Thanks for the feedback. Did you mean the wire guard on C? Looking at this image, I see that wire guard is even worse than I thought.
Yes the wire guard on C. Where this mounts to the right on the bell side. There is lacquer loss at all three mounting points. No big deal. Just signs that it has been repaired previously. These things get knocked off easily. It’s not a cattleguard. Your technician should easily be able to sort things out.
 

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Discussion Starter · #50 ·
All the pads are out.
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Pay attention to the key cups with recesses for the pearls. Sometimes you need to iron the back of the pad down some or grind a little off. Do not grind the key cup!
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Original factory installation. They used very little shellac.
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before I removed the pads I noted any that were off-center. Sometimes a little adjustment can be made. I will do this during the dry fitting of the new pads.
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Random thickness check. Make sure the new pads are equal or a little thinner.
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anatomy of a pad. Leather, woven felt and cardboard back.
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Yeah these pads were old. The weather was very dry and easily ripped by hand.
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Discussion Starter · #51 ·
While the cups were still hot. I gave them a courtesy wipe to remove any old shellac. Keep the face of the key cup on a clean towel while wiping with a disposable rag. This prevents melting any shellac on the front of the key cup. A mess you don’t want to be cleaning up !
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after cleaning I made sure the cups were flat and round. A quick review to see that they were parallel with the hinge tube.
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Next I straightened the high E key. This wasn’t very bad so I used my small vice lined with tape. A gentle squeeze at right angles brought it true. Sometimes rotating works. It’s all a judgment call. Some of these tubes are hollow. Gentle squeeze don’t smash!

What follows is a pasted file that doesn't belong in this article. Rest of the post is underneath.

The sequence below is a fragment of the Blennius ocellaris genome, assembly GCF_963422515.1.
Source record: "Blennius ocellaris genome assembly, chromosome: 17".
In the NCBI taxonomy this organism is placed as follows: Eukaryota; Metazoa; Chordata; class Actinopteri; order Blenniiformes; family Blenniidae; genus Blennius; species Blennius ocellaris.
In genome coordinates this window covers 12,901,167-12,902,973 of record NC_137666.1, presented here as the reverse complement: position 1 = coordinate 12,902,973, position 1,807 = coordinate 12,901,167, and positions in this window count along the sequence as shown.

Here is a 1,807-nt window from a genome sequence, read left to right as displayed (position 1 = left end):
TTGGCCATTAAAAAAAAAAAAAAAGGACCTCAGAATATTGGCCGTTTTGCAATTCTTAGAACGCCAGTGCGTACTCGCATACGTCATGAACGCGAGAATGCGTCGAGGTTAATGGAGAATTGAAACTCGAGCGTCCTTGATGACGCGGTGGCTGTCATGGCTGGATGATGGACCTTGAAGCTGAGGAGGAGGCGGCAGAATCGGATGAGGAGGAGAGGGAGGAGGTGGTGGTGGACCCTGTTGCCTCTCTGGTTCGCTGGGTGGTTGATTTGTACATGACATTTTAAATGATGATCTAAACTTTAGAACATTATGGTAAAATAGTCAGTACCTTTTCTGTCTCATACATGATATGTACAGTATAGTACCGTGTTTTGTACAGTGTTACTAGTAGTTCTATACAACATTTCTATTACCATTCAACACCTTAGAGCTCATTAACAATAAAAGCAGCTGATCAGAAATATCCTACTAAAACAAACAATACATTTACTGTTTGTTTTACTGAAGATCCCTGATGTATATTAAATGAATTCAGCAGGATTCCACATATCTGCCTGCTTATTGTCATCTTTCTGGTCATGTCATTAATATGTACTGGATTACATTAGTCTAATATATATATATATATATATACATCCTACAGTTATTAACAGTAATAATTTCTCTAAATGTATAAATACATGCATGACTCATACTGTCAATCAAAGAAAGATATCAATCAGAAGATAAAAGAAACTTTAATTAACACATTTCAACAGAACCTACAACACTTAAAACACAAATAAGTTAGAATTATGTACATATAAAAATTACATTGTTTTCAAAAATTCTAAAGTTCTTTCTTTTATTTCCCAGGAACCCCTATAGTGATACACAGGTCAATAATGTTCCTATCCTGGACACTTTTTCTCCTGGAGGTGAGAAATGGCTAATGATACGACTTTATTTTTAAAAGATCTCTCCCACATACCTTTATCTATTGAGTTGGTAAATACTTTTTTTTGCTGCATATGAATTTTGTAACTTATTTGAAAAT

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next I wrote the sizes down inside the cups and made a list. Make sure you count the cups. Don’t forget the neck octave or body octave! The count can be 24 to 26.
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Discussion Starter · #52 ·
Before washing the key work. I ran a pipe cleaner through all the hinge tubes with a little lighter (zippo) fluid. Everything goes in a wash bucket with cold water and Dawn dish soap. this is also safe for silver plate. Don’t use Palmolive or others with bisulfate. It will turn the silver black !!!
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Rinse well and pat everything dry. Be careful not to snag the towel on any spring cradles. Blow the hinge tubes out with compressed air or by mouth. No you don’t have to put your mouth on the end🤦‍♂️ I like to finish drying with a hair dryer set on high blow and medium temperature. If you can’t hold your hand in front of it it’s too hot.
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Time to straighten the cloth guard. Same technique as used for the side E. Although I did use a flat jewelers anvil to check parallel. Final fit done after I straighten the wire guard on the bell.
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Discussion Starter · #53 ·
Keywork prepared it’s time to work on the body. Just like the keys I cleaned every post with a pipe cleaner and lighter fluid. In the wash sink with Dawn dish soap I let it soak for about a half hour. Occasionally agitating and brushing with a very soft brush. Depending on the Saxophone some you can let soak for hours and others you better not. Lacquer loss being the issue.
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While the body was soaking I cleaned the hinge rods. I can hear some of viewers whimpering. They’re all different sizes. Don’t worry. It only goes together one way!
All by hand using 000 extra fine steel wool. Sanding/polishing using a bench motor/drill motor only removes metal. Don’t forget to clean the screw slots!
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Do keep all the pivot screws in sequence. They are all the same and long-term ware will vari.
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Unlike the key work I use compressed air to blow everything off. Especially around where the springs are inserted into the posts. I do finish with a warm blow from the hairdryer. Make sure everything is good and dry. Then apply a little WD-40 to the springs to prevent rust. Use a Q-tip as an applicator.
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Old polish often does not come out in the wash. Detail these areas with a very fine soft toothbrush. Be careful not to be too aggressive. You’ll end up with swirl marks all around the part.